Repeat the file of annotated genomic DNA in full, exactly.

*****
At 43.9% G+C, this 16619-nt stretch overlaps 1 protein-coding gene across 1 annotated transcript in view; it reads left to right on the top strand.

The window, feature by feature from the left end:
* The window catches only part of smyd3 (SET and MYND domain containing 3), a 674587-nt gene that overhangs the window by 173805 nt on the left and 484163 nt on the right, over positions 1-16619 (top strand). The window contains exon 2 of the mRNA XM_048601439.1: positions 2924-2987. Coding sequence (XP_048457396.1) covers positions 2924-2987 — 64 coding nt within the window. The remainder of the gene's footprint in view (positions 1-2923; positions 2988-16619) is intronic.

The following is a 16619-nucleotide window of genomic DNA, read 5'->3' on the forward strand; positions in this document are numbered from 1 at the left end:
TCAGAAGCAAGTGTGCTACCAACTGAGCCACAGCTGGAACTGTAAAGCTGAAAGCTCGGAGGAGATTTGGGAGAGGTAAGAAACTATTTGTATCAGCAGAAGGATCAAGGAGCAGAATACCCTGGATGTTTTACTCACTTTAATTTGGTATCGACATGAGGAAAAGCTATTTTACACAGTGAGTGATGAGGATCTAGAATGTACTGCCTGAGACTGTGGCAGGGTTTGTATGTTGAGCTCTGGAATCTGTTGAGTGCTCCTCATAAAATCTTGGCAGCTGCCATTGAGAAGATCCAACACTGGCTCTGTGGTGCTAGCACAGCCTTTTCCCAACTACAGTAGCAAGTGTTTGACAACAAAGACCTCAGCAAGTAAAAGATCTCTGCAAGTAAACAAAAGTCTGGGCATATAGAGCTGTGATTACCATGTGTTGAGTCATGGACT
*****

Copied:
At 43.9% G+C, this 16619-nt stretch overlaps 1 protein-coding gene across 1 annotated transcript in view; it reads left to right on the top strand.

The window, feature by feature from the left end:
* The window catches only part of smyd3 (SET and MYND domain containing 3), a 674587-nt gene that overhangs the window by 173805 nt on the left and 484163 nt on the right, over positions 1-16619 (top strand). The window contains exon 2 of the mRNA XM_048601439.1: positions 2924-2987. Coding sequence (XP_048457396.1) covers positions 2924-2987 — 64 coding nt within the window. The remainder of the gene's footprint in view (positions 1-2923; positions 2988-16619) is intronic.

The following is a 16619-nucleotide window of genomic DNA, read 5'->3' on the forward strand; positions in this document are numbered from 1 at the left end:
TCAGAAGCAAGTGTGCTACCAACTGAGCCACAGCTGGAACTGTAAAGCTGAAAGCTCGGAGGAGATTTGGGAGAGGTAAGAAACTATTTGTATCAGCAGAAGGATCAAGGAGCAGAATACCCTGGATGTTTTACTCACTTTAATTTGGTATCGACATGAGGAAAAGCTATTTTACACAGTGAGTGATGAGGATCTAGAATGTACTGCCTGAGACTGTGGCAGGGTTTGTATGTTGAGCTCTGGAATCTGTTGAGTGCTCCTCATAAAATCTTGGCAGCTGCCATTGAGAAGATCCAACACTGGCTCTGTGGTGCTAGCACAGCCTTTTCCCAACTACAGTAGCAAGTGTTTGACAACAAAGACCTCAGCAAGTAAAAGATCTCTGCAAGTAAACAAAAGTCTGGGCATATAGAGCTGTGATTACCATGTGTTGAGTCATGGACT